Bankruptcy threatening to bankrupt Detroit even more
For the months between July and September of last year, the tab for lawyers, consultants and other professional fees total $11.4 million dollars. Detroit filed for bankruptcy because it couldn't deal with $18 million in debt and other liabilities.
The city has appointed a fee examiner to make sure money isn't going to waste. Robert Fishman released his first quarterly report, which details the firms and costs for legal professional services.
Larry Durbin is a professor of law at the University of Detroit's Mercy School of Law. He says, "Here you have a city that is on the verge of not being able to pay its bills, and yet the professionals- although some would say are charging reduced fees- are still charging very, very large fees."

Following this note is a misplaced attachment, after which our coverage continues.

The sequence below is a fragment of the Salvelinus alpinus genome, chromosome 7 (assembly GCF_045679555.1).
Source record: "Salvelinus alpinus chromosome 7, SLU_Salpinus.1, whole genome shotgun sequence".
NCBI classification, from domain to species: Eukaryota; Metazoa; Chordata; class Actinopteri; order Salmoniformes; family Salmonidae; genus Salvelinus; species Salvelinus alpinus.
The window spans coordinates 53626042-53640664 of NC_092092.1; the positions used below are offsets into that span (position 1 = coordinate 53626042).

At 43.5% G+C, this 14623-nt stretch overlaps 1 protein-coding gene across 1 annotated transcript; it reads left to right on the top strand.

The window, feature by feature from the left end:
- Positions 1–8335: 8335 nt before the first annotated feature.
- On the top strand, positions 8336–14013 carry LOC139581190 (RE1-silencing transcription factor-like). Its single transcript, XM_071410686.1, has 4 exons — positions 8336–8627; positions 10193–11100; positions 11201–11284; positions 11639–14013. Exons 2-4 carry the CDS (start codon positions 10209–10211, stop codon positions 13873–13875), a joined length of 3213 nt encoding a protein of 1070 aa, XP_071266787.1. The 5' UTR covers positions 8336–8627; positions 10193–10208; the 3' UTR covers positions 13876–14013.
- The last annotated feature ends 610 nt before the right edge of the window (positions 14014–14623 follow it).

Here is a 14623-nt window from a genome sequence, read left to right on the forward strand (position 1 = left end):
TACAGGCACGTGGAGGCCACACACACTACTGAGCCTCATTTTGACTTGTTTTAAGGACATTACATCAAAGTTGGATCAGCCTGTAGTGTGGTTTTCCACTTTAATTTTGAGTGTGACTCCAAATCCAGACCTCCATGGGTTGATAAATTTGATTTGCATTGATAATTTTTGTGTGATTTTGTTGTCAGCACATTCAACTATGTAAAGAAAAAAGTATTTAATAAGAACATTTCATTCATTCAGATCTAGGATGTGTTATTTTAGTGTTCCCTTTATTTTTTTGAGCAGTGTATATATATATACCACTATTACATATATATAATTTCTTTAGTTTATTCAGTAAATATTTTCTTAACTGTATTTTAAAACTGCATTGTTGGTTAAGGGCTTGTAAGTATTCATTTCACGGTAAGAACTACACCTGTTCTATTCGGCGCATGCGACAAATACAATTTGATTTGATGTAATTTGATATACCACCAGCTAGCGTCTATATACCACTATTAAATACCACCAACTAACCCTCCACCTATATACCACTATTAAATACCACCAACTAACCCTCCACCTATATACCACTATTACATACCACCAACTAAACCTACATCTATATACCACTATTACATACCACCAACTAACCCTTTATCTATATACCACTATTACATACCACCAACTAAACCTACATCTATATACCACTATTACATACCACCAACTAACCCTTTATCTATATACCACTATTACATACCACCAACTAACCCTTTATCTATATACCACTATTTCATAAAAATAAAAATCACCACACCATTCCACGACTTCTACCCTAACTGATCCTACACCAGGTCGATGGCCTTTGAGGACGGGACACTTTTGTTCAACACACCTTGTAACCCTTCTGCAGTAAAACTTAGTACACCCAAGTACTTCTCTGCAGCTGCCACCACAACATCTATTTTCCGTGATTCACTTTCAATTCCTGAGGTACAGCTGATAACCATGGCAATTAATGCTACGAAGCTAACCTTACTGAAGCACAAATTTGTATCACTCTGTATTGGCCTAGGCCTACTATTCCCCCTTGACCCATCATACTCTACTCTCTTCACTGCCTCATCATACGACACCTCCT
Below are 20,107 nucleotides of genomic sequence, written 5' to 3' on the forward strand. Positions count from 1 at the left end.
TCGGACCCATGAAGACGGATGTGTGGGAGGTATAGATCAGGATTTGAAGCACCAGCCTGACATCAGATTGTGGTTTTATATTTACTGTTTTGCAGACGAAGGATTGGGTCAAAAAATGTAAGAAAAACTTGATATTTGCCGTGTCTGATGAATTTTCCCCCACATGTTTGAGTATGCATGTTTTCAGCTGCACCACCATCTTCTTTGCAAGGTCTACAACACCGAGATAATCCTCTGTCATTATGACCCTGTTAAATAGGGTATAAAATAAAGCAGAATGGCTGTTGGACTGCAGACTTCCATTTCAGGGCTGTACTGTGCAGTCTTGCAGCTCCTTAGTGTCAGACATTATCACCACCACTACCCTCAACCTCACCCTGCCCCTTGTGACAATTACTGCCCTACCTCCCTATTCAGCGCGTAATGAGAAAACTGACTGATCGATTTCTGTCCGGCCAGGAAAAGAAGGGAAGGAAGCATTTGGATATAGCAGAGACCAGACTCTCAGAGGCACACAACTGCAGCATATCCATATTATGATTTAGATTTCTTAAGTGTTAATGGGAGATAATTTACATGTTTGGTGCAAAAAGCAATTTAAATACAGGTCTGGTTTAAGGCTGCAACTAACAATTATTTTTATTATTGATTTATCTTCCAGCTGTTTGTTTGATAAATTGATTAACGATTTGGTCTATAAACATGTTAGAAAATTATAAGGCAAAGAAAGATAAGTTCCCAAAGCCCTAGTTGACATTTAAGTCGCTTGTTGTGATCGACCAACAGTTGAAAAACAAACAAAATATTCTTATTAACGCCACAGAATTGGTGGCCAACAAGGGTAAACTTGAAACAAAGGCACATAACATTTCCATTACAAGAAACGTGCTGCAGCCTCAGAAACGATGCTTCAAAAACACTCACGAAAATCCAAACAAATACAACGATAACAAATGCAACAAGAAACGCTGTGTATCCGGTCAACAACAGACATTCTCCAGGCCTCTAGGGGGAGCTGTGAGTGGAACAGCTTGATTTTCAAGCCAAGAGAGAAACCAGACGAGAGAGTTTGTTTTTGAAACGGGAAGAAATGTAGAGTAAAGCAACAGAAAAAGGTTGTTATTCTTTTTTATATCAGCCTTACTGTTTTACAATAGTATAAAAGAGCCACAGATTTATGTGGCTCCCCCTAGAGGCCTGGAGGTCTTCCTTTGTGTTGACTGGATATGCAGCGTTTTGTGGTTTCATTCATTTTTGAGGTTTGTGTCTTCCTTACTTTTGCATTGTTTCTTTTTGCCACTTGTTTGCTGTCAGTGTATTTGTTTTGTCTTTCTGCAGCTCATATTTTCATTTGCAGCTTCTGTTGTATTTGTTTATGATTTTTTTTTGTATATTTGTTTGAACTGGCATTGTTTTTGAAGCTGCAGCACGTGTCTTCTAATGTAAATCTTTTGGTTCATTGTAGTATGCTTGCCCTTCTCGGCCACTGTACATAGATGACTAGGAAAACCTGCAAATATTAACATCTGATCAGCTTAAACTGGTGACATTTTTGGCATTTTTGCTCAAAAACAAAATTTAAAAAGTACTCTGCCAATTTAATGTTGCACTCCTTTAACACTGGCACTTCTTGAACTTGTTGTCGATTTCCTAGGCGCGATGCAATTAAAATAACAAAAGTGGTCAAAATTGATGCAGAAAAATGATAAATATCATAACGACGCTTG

For example, Jones Day law firm is charging $1,000 per hour. It just so happens to be the former law firm that employed Kevyn Orr, who is now the state-appointed emergency manager, tasked with handling the bankruptcy.
Durbin says questions have been raised of a potential conflict of interest. "It's been the subject of interest to many people. I think there are a number of people who feel Mr. Orr should not have been able to use his former law firm where he was a partner."
Durbin stops short of inferring there is corruption. For one, Durbin explains, bankruptcy law is very intricate and thus requires skilled lawyers who are bound to charge a lot of money.
At this rate, will Detroit even be able to pay the fees to achieve bankruptcy?
Durbin says, "Generally the answer would be no, but the counter response is yes, but look what it is achieving- the discharge and the compromise and the lowering of all of the billions of dollars that the city would otherwise owe. So that's the justification of it."